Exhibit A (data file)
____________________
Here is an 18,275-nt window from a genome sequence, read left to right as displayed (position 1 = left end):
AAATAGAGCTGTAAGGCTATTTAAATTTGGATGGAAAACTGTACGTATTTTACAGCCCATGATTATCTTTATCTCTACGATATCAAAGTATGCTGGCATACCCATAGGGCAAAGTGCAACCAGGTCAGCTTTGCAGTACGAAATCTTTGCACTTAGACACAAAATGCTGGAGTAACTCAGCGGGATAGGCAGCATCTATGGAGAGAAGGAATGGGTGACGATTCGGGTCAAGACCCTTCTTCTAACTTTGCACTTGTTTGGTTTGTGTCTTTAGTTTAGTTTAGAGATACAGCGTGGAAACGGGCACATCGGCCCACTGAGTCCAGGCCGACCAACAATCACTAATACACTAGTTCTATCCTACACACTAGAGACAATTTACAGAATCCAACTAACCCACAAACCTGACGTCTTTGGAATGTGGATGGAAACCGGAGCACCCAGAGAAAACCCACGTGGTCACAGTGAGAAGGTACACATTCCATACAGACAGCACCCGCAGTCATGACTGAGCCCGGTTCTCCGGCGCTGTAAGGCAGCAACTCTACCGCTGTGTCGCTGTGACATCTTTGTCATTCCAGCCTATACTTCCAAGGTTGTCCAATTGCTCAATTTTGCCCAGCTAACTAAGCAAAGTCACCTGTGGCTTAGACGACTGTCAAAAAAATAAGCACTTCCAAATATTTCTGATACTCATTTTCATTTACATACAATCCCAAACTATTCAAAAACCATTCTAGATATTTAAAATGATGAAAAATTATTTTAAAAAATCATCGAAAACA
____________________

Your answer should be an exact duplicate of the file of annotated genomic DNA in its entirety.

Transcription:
Here is an 18,275-nt window from a genome sequence, read left to right as displayed (position 1 = left end):
AAATAGAGCTGTAAGGCTATTTAAATTTGGATGGAAAACTGTACGTATTTTACAGCCCATGATTATCTTTATCTCTACGATATCAAAGTATGCTGGCATACCCATAGGGCAAAGTGCAACCAGGTCAGCTTTGCAGTACGAAATCTTTGCACTTAGACACAAAATGCTGGAGTAACTCAGCGGGATAGGCAGCATCTATGGAGAGAAGGAATGGGTGACGATTCGGGTCAAGACCCTTCTTCTAACTTTGCACTTGTTTGGTTTGTGTCTTTAGTTTAGTTTAGAGATACAGCGTGGAAACGGGCACATCGGCCCACTGAGTCCAGGCCGACCAACAATCACTAATACACTAGTTCTATCCTACACACTAGAGACAATTTACAGAATCCAACTAACCCACAAACCTGACGTCTTTGGAATGTGGATGGAAACCGGAGCACCCAGAGAAAACCCACGTGGTCACAGTGAGAAGGTACACATTCCATACAGACAGCACCCGCAGTCATGACTGAGCCCGGTTCTCCGGCGCTGTAAGGCAGCAACTCTACCGCTGTGTCGCTGTGACATCTTTGTCATTCCAGCCTATACTTCCAAGGTTGTCCAATTGCTCAATTTTGCCCAGCTAACTAAGCAAAGTCACCTGTGGCTTAGACGACTGTCAAAAAAATAAGCACTTCCAAATATTTCTGATACTCATTTTCATTTACATACAATCCCAAACTATTCAAAAACCATTCTAGATATTTAAAATGATGAAAAATTATTTTAAAAAATCATCGAAAACA